Plants colonial; rhizomes long-creeping. Culms central, coarse, trigonous, 40-110 cm, smooth. Leaves: basal sheaths pale green to brownish or pale red tinged, base with marescent remains of previous year´s leaves; longest ligules 2-10(-12) mm, less than 2 times longer than wide; blades glaucous, flat to V-shaped, (4-)5.5-13 mm wide, glabrous. Inflorescences 15-50 cm; proximal 2-4 spikes pistillate, ascending to arching; distal spikes erect; terminal 3-6 spikes staminate. Pistillate scales lanceolate to ovate, apex obtuse to acute, glabrous, awn 0.9-8.5 mm, scabrous. Perigynia ascending, obscurely 10-15-veined, veins somewhat impressed, narrowly ovoid, (4.5-)5.5-7.7 × 1.6-3 mm, glabrous; beak obscure, 0.9-1.7 mm, bidentulate, teeth straight, 0.4-0.8 mm. Fruiting Apr-Jul. Swamp forests, river bottoms, shores of streams, ponds and lakes, wet meadows, often in clay soils, seasonally moist sites; 0-400 m; Ont.; Ark., Fla., Ga., Ill., Ind., Iowa, Kans., Ky., La., Md., Mich., Miss., Mo., Nebr., N.C., Ohio, Okla., Pa., S.C., Tex., Va. Carex hyalinolepis is abundant in the Mississippi lowlands and often dominant in the understory of open, wet floodplain forests and bottomland meadows. It is a rapid invader of ditches and other disturbed areas. Sometimes extensive stands are seen without fertile culms. Occasionally, Carex hyalinolepis hybridizes with C. pellita (= C. ×subimpressa Clokey, according to A. A. Reznicek and P. M. Catling 1986), and rarely with C. lacustris. Carex ×subimpressa is sufficiently frequent that it has been treated as a species in some floras. It can form large colonies in suitable sites.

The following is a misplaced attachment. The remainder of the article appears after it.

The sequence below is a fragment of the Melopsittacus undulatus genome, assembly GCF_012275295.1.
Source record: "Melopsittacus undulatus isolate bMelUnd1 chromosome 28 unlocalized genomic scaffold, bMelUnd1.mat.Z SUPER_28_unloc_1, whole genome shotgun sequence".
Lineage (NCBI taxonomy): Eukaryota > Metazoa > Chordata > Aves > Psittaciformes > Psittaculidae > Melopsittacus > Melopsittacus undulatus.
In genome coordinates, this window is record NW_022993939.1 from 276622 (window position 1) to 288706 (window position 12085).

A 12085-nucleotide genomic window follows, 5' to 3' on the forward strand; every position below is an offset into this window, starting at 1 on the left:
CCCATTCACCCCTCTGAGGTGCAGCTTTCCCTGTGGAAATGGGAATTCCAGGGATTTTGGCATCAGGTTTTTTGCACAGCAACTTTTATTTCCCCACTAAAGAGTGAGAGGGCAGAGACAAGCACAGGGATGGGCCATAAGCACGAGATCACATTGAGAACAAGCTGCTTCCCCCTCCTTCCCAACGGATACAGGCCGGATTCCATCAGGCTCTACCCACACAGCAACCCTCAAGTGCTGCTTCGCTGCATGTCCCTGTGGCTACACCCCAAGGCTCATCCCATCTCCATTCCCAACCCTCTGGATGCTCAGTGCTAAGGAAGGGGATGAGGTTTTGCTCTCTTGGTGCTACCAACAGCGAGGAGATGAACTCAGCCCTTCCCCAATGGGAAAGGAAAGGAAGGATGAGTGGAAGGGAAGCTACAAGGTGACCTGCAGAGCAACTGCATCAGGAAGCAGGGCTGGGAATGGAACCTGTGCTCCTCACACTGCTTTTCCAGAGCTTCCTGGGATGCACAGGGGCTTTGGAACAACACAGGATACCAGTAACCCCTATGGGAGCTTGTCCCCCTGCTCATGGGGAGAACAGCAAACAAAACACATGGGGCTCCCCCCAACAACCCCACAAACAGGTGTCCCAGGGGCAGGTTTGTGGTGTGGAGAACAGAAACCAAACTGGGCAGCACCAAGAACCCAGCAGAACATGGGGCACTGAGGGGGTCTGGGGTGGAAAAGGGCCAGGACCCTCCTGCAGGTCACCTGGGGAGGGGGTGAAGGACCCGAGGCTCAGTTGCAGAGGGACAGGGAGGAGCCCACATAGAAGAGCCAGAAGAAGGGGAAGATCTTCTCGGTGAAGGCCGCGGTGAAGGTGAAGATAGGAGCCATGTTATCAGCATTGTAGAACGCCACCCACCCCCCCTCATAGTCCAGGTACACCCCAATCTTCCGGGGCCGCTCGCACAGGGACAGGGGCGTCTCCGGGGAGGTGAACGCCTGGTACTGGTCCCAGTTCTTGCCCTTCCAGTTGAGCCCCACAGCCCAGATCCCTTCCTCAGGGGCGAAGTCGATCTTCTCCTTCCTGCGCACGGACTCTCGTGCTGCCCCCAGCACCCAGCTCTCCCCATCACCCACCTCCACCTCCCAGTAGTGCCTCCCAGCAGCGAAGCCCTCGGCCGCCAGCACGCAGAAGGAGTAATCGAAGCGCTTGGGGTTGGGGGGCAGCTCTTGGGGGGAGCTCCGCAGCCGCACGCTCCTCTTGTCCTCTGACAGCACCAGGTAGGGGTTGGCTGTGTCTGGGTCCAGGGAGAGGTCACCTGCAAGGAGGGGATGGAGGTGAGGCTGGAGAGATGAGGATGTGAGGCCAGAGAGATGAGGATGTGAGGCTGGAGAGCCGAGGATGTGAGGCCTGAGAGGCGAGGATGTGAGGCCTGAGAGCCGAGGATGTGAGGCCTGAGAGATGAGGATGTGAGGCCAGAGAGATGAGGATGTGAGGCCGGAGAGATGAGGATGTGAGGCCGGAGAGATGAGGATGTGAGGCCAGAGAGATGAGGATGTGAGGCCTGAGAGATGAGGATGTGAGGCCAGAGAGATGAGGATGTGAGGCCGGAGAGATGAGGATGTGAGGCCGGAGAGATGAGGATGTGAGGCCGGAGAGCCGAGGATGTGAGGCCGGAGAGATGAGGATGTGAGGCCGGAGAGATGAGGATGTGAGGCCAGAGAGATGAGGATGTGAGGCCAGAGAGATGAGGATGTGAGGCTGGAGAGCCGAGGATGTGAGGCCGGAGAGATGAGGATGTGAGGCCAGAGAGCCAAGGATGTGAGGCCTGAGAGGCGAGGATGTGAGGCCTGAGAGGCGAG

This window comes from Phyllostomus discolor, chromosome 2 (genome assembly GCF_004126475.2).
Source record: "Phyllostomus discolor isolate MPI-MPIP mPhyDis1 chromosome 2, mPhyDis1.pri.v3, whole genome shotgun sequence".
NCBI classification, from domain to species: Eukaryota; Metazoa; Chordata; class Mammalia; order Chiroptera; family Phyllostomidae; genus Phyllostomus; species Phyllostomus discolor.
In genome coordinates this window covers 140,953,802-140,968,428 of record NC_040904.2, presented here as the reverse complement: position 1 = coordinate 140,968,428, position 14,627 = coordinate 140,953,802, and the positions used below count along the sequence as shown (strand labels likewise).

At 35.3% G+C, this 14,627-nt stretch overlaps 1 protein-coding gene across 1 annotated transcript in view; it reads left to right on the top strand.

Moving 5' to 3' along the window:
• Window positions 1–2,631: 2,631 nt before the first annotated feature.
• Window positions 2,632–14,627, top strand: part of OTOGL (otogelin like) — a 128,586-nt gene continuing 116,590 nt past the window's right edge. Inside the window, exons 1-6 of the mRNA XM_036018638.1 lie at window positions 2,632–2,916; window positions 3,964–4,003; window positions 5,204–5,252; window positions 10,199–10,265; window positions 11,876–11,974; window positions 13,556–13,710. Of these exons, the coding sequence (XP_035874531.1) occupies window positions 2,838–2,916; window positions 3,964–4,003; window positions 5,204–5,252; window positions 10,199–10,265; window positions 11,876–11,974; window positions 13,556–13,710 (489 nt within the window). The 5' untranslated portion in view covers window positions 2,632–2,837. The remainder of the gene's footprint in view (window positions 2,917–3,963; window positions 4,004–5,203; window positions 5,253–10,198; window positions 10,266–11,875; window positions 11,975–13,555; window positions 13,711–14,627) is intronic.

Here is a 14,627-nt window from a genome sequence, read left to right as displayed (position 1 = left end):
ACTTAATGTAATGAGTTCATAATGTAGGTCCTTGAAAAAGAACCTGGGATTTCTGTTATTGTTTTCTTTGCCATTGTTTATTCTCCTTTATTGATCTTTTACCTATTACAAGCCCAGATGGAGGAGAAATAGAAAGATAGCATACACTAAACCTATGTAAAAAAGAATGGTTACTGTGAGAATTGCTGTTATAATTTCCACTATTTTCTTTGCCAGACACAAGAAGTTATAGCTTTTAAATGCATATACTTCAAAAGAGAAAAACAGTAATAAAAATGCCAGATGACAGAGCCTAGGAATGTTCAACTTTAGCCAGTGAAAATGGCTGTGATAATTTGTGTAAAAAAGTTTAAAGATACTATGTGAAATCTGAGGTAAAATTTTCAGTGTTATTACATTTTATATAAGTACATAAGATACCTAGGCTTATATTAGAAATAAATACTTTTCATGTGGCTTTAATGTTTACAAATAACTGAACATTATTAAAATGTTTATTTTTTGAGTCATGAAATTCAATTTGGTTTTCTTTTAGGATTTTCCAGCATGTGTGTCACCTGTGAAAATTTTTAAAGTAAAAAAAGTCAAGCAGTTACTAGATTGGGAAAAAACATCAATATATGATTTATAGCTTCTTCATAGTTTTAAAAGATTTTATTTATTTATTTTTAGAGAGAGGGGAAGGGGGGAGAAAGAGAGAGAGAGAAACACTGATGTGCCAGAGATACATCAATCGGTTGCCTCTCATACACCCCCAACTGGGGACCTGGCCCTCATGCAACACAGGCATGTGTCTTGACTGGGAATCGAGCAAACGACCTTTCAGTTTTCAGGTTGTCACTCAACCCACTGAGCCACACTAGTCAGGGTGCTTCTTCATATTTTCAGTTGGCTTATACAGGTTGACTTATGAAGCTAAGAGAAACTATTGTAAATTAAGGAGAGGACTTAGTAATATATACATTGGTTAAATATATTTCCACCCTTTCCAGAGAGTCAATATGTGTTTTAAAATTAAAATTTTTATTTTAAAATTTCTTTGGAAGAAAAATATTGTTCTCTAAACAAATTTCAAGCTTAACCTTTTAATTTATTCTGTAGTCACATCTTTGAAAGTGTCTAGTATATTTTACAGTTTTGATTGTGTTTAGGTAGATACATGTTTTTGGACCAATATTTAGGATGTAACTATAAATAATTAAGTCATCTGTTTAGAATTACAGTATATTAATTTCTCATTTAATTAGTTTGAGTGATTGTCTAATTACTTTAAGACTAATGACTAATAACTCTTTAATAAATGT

From Flora of Indiana (1940) by Charles C. Deam
Common, except in the northern three tiers of counties, in roadside ditches and wet depressions in low open woods and on flood plains and borders of ponds.
Much like no. 205 [Carex lacustris Willd.]; stems phyllopodic, surrounded by old lf-bases, the lower sheaths scarcely if at all pinkish, seldom filamentose; ligule shorter to slightly longer than wide; mature perigynia 5-8 (avg 6.9) mm, the numerous nerves scarcely elevated, often somewhat impressed, or indistinguishable under a hand-lens. Swamps and marshes; coastal plain from N.J. to Fla. and Tex., n. in the interior to Kans., Ill., Mich., and s. Ont. (C. lacustris var. laxiflora) An apparent hybrid with C. pellita has been called C. سubimpressa Clokey.
Gleason, Henry A. & Cronquist, Arthur J. 1991. Manual of vascular plants of northeastern United States and adjacent Canada. lxxv + 910 pp.